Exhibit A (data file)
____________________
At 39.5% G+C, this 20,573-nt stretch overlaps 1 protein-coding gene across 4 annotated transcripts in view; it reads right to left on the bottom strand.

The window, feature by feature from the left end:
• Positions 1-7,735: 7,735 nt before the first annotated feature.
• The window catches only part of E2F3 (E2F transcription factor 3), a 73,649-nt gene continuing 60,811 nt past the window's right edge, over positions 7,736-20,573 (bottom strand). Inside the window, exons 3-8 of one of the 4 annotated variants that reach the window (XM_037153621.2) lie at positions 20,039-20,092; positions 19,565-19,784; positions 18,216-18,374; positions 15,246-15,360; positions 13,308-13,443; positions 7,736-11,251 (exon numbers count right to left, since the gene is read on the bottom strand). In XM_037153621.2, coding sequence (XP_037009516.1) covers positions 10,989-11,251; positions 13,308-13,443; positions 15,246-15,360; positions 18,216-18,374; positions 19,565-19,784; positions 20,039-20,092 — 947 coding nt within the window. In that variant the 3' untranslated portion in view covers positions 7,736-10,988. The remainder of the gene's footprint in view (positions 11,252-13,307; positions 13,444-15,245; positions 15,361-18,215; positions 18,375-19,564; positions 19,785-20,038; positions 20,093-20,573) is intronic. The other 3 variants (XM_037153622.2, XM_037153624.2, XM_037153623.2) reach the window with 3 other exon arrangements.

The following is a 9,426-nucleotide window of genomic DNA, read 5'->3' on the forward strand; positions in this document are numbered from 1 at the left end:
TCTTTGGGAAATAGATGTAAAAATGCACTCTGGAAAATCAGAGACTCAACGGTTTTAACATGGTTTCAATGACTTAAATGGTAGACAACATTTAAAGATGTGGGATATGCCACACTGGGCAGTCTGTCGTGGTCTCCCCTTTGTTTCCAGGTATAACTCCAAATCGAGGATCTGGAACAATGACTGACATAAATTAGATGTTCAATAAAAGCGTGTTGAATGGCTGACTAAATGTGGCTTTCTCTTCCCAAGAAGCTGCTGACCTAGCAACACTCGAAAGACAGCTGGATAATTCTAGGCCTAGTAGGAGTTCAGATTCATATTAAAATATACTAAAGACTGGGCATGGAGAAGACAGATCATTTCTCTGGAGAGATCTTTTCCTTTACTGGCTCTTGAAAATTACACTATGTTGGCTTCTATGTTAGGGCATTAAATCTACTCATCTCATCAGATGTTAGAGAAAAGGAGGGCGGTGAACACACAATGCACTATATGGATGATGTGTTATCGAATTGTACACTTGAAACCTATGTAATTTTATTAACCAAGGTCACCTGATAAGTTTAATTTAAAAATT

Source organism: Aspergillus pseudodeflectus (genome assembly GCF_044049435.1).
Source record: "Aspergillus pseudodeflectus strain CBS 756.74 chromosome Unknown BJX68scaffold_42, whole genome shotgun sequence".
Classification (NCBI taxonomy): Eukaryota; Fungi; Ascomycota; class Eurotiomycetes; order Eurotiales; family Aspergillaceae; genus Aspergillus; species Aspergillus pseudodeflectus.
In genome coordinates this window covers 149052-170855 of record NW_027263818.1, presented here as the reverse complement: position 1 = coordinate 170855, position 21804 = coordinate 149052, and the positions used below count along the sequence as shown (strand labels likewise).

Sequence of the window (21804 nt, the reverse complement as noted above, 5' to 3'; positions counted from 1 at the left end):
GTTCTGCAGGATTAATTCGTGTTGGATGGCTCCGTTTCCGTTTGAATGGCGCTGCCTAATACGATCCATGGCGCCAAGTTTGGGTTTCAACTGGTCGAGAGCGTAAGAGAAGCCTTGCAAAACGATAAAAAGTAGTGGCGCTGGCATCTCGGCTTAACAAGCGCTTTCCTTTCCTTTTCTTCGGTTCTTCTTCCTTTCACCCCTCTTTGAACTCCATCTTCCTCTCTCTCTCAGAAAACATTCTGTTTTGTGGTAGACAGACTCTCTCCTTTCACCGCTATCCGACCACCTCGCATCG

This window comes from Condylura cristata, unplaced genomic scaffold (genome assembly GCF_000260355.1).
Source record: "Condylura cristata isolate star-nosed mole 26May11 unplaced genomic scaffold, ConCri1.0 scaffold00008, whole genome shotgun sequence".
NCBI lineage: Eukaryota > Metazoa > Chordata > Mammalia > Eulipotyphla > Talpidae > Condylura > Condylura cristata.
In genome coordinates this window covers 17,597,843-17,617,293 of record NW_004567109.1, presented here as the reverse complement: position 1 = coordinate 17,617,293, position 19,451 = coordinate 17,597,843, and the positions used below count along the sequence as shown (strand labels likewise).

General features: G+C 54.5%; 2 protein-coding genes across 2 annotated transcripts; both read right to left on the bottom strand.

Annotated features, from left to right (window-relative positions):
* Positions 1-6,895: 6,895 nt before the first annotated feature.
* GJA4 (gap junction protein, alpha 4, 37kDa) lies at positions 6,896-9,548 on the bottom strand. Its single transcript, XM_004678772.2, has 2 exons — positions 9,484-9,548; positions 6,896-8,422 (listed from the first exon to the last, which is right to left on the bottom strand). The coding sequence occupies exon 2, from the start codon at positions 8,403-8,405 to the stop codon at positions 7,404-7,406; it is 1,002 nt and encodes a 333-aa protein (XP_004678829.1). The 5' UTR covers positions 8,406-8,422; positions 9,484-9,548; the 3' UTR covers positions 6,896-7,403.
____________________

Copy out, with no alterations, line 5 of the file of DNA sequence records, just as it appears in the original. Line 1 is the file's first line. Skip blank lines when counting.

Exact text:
The following is a 9,426-nucleotide window of genomic DNA, read 5'->3' on the forward strand; positions in this document are numbered from 1 at the left end: